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Genetic and Rare Diseases Information Center (GARD)

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46, XY disorders of sexual development

Other Names for this Disease
  • 46, XY DSD
  • 46, XY female
  • XY female
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Your Question

My child has 46, XY DSD. She has undergone chromosome and hormone testing. What do these results mean? Who can help us understand the cause of her DSD? 

Our Answer

We have identified the following information that we hope you find helpful. If you still have questions, please contact us.

What are 46, XY disorders of sex development?

A 46, XY disorder of sex development (DSD) is a condition in which an individual with one X chromosome and one Y chromosome in each cell, the pattern normally found in males, have genitalia that is not clearly male or female. Infants with this condition tend to have penoscrotal hypospadias, abnormal development of the testes, and reduced to no sperm production. Some individuals with 46, XY DSD have fully to underdeveloped female reproductive organs (e.g., uterus and fallopian tubes), while others do not.[1] People with with 46, XY DSD may be raised as males or females. Treatment involves surgery and hormone replacement therapy.[1] People with 46, XY DSD are at an increased risk for gonadal tumors and benefit from regular surveillance or surgery to remove abnormally developed gonads.[1]
Last updated: 12/7/2012

What are common causes of 46, XY disorders of sex development?

Typical sex development requires multiple genes, hormones, and hormone receptors to work in concert. 46, XY disorders of sex development (DSD) are caused by either disorders of testicular development or disorders involving the male hormone, androgen. Conditions which fall within the spectrum of 46, XY DSD, include:[2]
Last updated: 12/7/2012

What kind of testing is necessary to determine the underlying cause of 46, XY disorders of sex development?

People with 46, XY disorders of sex development (DSD) benefit from having a multidisciplinary team of healthcare providers. Initial work-up involves taking a family history, pregnancy history, and a physical exam. This information, combined with chromosome test results, guides additional testing. Additional tests may include hormone measurements (e.g., LH, FSH, inhibin B, T, DHT, AMH, A, and DHEAS), imaging (e.g., ultrasound), biopsy, and genetic testing.[2]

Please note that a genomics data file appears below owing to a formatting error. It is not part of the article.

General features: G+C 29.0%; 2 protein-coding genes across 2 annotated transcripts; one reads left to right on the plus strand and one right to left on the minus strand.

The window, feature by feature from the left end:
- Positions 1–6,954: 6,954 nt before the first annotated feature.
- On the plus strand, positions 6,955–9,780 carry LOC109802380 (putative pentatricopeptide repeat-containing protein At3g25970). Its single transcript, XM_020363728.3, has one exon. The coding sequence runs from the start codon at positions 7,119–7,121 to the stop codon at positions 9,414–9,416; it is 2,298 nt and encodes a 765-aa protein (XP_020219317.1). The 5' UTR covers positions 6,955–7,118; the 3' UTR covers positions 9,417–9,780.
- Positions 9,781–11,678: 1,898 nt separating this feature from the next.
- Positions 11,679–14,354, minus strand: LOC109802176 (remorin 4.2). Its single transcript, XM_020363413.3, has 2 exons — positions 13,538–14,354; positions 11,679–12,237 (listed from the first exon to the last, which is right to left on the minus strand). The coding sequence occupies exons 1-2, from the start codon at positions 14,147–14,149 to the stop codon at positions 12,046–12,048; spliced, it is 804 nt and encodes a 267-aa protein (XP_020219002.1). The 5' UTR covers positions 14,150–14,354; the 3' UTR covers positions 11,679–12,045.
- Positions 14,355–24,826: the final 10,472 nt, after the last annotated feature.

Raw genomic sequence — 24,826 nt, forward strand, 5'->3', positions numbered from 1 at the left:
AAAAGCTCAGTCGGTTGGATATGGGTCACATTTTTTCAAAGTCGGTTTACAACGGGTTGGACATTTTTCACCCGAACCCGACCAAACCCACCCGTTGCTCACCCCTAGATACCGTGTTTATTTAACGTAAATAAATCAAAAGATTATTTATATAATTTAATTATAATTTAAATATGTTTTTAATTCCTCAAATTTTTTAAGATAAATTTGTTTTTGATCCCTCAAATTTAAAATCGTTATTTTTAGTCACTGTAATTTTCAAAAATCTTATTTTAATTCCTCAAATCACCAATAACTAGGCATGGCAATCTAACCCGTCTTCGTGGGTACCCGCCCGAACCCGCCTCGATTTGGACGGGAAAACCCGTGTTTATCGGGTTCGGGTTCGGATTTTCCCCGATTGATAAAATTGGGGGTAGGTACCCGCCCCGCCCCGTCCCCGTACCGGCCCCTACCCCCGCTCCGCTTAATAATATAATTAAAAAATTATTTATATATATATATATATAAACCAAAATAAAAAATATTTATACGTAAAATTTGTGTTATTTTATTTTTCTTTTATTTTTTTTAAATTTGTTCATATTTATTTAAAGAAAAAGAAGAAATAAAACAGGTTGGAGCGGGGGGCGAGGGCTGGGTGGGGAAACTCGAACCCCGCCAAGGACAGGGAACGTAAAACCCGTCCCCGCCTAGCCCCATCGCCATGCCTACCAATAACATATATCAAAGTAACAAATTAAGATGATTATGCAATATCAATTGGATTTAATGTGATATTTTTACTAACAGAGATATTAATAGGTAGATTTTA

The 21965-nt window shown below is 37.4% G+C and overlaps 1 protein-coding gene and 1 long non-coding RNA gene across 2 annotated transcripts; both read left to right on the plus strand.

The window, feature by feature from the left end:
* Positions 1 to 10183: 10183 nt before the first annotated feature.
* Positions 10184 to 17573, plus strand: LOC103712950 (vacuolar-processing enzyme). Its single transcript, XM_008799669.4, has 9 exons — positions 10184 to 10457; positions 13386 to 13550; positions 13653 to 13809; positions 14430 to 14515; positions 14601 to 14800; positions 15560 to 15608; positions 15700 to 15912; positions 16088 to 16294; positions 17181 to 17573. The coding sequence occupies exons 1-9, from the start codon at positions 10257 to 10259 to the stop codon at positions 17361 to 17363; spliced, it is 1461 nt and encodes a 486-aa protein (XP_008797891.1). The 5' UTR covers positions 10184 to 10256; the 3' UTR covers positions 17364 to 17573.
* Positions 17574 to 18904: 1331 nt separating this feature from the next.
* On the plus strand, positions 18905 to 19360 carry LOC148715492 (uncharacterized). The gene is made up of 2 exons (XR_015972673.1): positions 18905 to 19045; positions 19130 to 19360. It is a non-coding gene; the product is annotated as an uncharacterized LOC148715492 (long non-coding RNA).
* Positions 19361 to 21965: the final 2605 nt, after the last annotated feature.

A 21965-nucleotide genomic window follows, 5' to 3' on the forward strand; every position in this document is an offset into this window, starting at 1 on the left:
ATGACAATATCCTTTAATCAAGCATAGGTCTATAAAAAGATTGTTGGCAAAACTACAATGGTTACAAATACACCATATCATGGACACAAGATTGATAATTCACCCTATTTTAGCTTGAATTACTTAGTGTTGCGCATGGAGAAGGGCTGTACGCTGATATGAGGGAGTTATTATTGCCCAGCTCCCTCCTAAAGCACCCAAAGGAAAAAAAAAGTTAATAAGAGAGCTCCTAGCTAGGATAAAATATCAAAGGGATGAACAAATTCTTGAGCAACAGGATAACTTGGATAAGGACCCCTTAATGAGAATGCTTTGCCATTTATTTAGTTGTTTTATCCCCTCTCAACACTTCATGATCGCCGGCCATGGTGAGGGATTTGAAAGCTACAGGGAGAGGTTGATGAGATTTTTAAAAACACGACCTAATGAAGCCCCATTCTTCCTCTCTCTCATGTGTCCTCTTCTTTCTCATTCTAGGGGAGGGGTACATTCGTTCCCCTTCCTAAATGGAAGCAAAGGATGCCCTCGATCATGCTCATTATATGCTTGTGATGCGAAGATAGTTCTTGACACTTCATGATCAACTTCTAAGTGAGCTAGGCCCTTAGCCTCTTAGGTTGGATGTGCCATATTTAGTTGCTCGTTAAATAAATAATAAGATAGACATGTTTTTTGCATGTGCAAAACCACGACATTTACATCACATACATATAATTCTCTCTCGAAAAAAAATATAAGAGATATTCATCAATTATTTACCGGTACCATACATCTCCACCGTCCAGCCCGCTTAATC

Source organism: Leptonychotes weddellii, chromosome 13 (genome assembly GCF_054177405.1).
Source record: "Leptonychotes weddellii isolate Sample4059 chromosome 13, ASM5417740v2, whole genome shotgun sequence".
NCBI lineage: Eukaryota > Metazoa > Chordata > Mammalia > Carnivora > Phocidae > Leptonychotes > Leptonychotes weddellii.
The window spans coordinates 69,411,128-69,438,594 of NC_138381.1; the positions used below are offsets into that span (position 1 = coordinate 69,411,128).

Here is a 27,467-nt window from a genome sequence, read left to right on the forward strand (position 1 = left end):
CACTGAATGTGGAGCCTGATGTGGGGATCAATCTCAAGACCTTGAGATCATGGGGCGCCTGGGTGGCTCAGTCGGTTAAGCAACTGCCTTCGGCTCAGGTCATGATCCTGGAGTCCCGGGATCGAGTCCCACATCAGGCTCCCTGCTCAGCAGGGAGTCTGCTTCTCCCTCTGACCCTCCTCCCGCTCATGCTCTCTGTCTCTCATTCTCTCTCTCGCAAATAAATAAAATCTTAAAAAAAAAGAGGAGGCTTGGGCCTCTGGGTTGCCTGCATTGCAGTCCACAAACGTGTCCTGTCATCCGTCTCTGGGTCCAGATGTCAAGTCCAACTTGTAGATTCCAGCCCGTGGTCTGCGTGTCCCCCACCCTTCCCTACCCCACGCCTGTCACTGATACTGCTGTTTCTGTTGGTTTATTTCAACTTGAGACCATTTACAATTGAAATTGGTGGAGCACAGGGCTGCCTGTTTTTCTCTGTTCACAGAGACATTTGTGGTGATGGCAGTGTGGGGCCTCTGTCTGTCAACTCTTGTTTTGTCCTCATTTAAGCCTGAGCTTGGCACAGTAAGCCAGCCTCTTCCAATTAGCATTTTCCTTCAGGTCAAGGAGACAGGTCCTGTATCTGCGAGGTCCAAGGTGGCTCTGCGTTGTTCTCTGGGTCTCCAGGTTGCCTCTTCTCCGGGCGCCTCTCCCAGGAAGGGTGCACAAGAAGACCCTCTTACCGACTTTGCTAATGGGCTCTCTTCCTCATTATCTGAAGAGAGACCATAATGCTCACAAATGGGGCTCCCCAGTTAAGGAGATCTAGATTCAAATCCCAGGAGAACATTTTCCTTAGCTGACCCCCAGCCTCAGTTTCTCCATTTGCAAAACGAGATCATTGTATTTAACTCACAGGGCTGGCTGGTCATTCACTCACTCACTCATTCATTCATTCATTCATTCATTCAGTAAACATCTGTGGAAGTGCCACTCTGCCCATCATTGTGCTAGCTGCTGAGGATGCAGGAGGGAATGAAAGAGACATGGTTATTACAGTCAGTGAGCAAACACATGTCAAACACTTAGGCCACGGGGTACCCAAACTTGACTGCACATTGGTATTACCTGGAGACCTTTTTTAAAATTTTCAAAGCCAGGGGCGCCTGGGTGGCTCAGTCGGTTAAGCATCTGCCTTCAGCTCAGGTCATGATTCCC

Last updated: 12/7/2012

Where can I find doctors who are experienced in diagnosing and caring for people with 46, XY disorders of sex development?

People with 46, XY disorders of sex development (DSD) receive care from a variety of specialists. Geneticists, neonatologists, endocrinologists, gynaecologists, psychiatrists, surgeons, and social workers may be part of this team.[2] If you have not already done so, we suggest you speak with your healthcare provider regarding appropriate referrals.

To read about different types of specialists and what they do, you can visit the following link to Harvard Medical School’s Family Health Guide:

You can find a list of directories to help you find health professionals, services, and facilities by visiting the Web page at the following link.

The following online resources can help you find a genetics professional in your community:

The following support groups may also be able to direct you to local resources and specialists:

Accord Alliance
531 Route 22 East #244
Whitehouse Station, NJ 08889
Telephone: 908-349-0534
Fax: 801-349-0534
Web site:

P.O. Box 2148
Duncan, OK 75354-2148
Web site:

Intersex Society of North America
979 Golf Course Drive #282
Rohnert Park CA 94928
Fax: 801-348-5350
Web site:

Further tips for finding experts is available on our Web site at the following link:

Last updated: 10/18/2013

  • Ostrer H. 46,XY Disorder of Sex Development and 46,XY Complete Gonadal Dysgenesis. In: Pagon RA, Bird TD, Dolan CR, Stephens K, Adam MP, editors. GeneReviews™ [Internet]. Seattle (WA): University of Washington, Seattle: 1993-2008 May 21 [updated 2009 Sep 15]. ;
  • Gönül Öçal . Current Concepts in Disorders of Sexual Development. Clin Res Pediatr Endocrinol. 2011 September; 3(3):105–114; Accessed 10/22/2012.